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    Art We Love & Why: Living Legends

    Paul Resika
    June 25, 2022

    In Japan, the artists featured here would be formally recognized as “Living Treasures.” Each of them has had a long and celebrated career spanning generations. And each of them continues to make work, not to burnish their reputations but because it is the essence of who they are–endlessly creative and continually exploring. They are role models for artists of all ages.

    Sal del Deo, Self Portrait in Civil War Hat, 1972, oil on canvas, 18 x 26, courtesy of Ken Fulk

    Sal Del Deo Provincetown Painting

    I first met Sal in his garden on a summer afternoon in 2016. His wife Josephine was in the hospital after suffering a stroke. He recounted his visit to see her earlier that day. He had taken with him a rare ripe fig from their tree and even in her frail state, unable to verbally communicate, she reached for the fruit instantly understanding its preciousness.

    Later that fall, a few months after Josephine passed away, I visited Sal in his studio. He recounted his arrival in Provincetown, his proposal to her under the Monument, their six-month honeymoon in Italy, and the life they built together in their adopted and beloved town. Over their decades together they raised a family, helped save the “back shore” (now the Province Lands), started a restaurant with their pal Ciro and eventually another bearing Sal’s name, both of which continue to this day.

    Now at age 93, Sal walks down the hill from the house he built to the studio he created each morning to paint. This unwavering drive to create, and Sal’s steadfast commitment to this town, his family, and to his art, is an inspiration to me. I purchased this 1972 self-portrait last year from a show of his work at the Mary Heaton Vorse House. In it, Sal is wearing an old Union Civil War hat he kept in the studio with a banner of red, white, and blue unfurled behind him. It hangs in our library where it is a tribute and daily reminder of this incredible man—an utterly American spirit who marches to his own drum, and a shining example of the improbable essence of this town.

    -Ken Fulk


     

    Paul Resika, Long Violet Provincetown, 1991, oil on canvas, 18” x 42″(image courtesy Berta Walker Gallery)

    Paul Resika Provincetown

    Paul Resika is an enduring prodigy. Having studied with Sol Wilson at the age of 12 and become Hans Hoffman’s prize student while still in his teens, Resika’s illustrious career has endured for seven decades and counting. Legendary for his color sense, Resika would say that his work is primarily about form rather than subject. Perhaps that’s the genius of this piece. He’s not trying to make a picture of the harbor, he’s using subtle shifts in color and fluid brushwork to create a work of art. That I enjoy it as a gorgeous landscape is just icing on the cake.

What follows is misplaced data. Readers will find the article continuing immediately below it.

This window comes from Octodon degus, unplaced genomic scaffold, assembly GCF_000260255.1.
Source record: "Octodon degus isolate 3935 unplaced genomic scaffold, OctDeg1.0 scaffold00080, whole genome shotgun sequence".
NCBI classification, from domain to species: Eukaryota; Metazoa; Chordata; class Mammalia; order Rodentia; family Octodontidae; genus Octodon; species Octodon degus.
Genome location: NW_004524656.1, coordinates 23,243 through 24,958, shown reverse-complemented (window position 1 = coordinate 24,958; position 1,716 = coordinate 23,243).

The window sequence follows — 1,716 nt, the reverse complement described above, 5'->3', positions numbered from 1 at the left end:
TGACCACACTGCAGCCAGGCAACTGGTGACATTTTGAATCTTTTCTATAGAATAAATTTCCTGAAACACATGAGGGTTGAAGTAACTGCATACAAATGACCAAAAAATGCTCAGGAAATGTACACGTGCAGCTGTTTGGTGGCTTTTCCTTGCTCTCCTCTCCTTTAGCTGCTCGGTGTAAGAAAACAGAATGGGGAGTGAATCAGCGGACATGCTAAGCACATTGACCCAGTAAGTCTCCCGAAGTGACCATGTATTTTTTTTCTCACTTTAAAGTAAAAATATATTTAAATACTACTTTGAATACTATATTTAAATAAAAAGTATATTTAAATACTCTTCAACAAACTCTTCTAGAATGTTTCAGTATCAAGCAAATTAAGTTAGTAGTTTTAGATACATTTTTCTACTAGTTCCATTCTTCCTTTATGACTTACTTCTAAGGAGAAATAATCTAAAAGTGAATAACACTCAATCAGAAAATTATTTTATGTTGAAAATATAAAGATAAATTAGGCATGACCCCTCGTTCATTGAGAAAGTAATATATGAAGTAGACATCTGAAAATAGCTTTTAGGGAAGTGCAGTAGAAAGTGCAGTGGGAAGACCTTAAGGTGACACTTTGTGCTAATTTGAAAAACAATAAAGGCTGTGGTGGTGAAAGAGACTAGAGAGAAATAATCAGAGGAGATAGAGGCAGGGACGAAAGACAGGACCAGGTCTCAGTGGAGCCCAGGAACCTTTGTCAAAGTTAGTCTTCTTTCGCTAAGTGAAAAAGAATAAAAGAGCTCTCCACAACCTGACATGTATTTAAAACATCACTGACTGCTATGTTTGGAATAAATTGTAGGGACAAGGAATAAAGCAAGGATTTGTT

-George Rogers


     

    John Waters, No Vacation, 2007, 8 c-prints,image: 18 1/4 x 13 3/4 inches

    John Waters No Vacation Provincetown

    An empty gaping hole in the sky where the sun should be…

    Bullet holes ripping through the idyllic village scene…

    A scary, impossible to maneuver breakwater…

    A funhouse version of the Coast Guard Station and lighthouse…

    A waterfront building on fire (coincidentally where our very first apartment in Provincetown was located)…

    The picturesque little cottages…all missing except for one…

    Sand dunes swallowing the town, making it impassable…

    Scratched out directing credits for one of the most notorious films ever made in Provincetown, leaving only the “O”: Tough Guys Don’t Dance, Directed by Norman Mailer…

    All of this truly adds up to “No Vacation” in Provincetown.

    -James Balla, Albert Merola Gallery

    John Waters exhibition, “PROBE” will run from May 27 – June 22, 2022 at Albert Merola Gallery


     

    Brenda Horowitz, North Truro Pond II, 2018, acrylic on canvas, 22 × 27″(image courtesy Berta Walker Gallery)

    Brenda Horowitz Provincetown

    One look at Brenda Horowitz’s lush, color-saturated paintings and it’s no surprise to learn that she studied with Hans Hoffman. Like Hoffman, she is a colorist of the first rate, and, like so many artists, she was drawn to the Cape by its magical light. But unlike most, she makes the familiar uniquely and brilliantly her own with masterful compositions and a potent palate. Proving that age is just a number, the 90-year-old Horowitz continues to imbue her art with an emotional intensity and freshness that are both gorgeous and timeless.

    -George Rogers

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